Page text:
US20070029960 * | Sep 15, 2004 | Feb 8, 2007 | Siemens Aktiengesellschaft | Method for the control of an electric machine and/or device for the control thereof |

US20150115853 * | May 8, 2013 | Apr 30, 2015 | Siemens Aktiengesellashaft | Control device for eliminating malfunctions in a network |

CN104365008B * | May 8, 2013 | Mar 15, 2017 | 西门子公司 | 用于排除网络中的故障的调节装置 |

EP0805383A1 * | Mar 11, 1997 | Nov 5, 1997 | Samsung Electronics Co., Ltd. | Apparatus for controlling speed of a rotary motor |

EP1087517A1 * | May 19, 1999 | Mar 28, 2001 | Hitachi, Ltd. | Motor control device |

EP1087517A4 * | May 19, 1999 | Jun 4, 2003 | Hitachi Ltd | Motor control device |

EP1804370A2 * | Dec 29, 2006 | Jul 4, 2007 | Samsung Electro-mechanics Co., Ltd | Apparatus and method for controlling the number of rotations per unit time of brushless DC motor |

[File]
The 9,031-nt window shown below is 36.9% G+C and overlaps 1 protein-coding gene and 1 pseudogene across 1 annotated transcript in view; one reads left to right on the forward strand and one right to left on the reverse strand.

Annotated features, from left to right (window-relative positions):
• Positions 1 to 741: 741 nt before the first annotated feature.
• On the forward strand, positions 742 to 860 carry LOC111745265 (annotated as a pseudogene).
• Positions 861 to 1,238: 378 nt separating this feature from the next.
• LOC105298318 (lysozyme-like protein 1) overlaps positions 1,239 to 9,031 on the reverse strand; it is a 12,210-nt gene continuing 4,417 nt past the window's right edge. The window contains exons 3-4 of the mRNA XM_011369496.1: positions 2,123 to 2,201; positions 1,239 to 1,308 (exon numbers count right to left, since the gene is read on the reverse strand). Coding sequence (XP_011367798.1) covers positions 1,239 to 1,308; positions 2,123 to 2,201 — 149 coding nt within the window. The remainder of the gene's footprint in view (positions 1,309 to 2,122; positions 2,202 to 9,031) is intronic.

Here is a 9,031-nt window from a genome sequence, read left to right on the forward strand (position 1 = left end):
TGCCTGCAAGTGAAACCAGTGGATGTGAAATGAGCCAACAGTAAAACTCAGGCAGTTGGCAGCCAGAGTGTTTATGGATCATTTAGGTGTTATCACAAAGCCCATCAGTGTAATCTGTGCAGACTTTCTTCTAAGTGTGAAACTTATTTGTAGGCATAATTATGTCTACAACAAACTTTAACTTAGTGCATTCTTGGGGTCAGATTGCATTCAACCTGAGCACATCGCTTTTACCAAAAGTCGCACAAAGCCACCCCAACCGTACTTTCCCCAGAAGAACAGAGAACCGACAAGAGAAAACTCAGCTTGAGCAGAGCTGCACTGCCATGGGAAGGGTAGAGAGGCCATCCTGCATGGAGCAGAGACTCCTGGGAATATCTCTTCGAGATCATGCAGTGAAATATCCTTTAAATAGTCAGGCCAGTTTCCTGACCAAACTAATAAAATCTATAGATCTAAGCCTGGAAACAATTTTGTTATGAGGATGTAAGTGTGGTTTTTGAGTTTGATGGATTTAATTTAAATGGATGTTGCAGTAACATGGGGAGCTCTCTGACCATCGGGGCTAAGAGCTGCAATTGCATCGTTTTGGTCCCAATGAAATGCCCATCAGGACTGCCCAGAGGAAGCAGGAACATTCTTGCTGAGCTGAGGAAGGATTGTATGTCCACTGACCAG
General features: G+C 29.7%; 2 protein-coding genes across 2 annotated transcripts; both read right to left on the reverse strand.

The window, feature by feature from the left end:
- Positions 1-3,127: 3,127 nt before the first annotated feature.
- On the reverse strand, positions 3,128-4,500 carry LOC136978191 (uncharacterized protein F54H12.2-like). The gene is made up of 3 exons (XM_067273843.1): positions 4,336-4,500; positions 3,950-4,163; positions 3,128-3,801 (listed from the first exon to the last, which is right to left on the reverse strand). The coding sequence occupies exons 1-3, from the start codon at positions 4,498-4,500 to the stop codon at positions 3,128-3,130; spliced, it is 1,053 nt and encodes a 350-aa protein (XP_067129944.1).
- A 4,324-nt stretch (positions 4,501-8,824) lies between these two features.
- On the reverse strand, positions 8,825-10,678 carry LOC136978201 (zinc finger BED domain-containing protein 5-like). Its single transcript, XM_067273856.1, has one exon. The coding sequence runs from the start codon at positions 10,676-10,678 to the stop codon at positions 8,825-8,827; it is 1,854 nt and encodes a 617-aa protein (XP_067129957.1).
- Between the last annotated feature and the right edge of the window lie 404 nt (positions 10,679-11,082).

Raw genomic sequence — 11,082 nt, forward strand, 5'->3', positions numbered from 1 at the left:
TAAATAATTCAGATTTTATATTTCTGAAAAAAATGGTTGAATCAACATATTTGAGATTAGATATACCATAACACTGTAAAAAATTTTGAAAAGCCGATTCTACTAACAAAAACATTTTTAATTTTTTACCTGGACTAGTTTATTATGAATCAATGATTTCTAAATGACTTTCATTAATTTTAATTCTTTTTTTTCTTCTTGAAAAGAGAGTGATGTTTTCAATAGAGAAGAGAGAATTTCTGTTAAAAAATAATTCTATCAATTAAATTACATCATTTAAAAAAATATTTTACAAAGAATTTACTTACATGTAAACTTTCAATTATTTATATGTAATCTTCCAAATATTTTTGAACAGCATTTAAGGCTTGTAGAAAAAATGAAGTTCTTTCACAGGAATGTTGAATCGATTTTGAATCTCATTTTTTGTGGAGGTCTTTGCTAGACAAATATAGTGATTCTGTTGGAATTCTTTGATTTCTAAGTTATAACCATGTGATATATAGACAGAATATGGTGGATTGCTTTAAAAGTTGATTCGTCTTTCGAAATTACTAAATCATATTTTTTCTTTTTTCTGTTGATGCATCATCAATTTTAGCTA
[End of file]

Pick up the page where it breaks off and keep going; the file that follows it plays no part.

EP1804370A3 * | Dec 29, 2006 | Jan 15, 2014 | Samsung Electro-Mechanics Co., Ltd | Apparatus and method for controlling the number of rotations per unit time of brushless DC motor |

WO2003012455A1 * | Jul 26, 2002 | Feb 13, 2003 | Delphi Technologies, Inc. | Tachometer apparatus and method for motor velocity measurement |

WO2015092463A1 * | Dec 20, 2013 | Jun 25, 2015 | Aktiebolaget Skf | Method for controlling an electric motor and sensor unit for implementing such a method |

Classifications

U.S. Classification | 318/268, 388/907, 318/400.4 |

International Classification | H02P6/06, H02P6/10 |

Cooperative Classification | Y10S388/907, H02P6/06, H02P6/10 |

European Classification | H02P6/06, H02P6/10 |

Legal Events

Date | Code | Event | Description |
---|---|---|---|

Jun 13, 1991 | AS | Assignment | Owner name: HITACHI, LTD., A CORPORATION OF JAPAN, JAPAN Free format text: ASSIGNMENT OF ASSIGNORS INTEREST.;ASSIGNORS:KATAYAMA, HIROSHI;TAJIMA, FUMIO;MIYAZAKI, TAIZO;AND OTHERS;REEL/FRAME:005750/0624;SIGNING DATES FROM 19910516 TO 19910527 |

Sep 3, 1997 | FPAY | Fee payment | Year of fee payment: 4 |

Aug 30, 2001 | FPAY | Fee payment | Year of fee payment: 8 |

Aug 30, 2005 | FPAY | Fee payment | Year of fee payment: 12 |

Rotate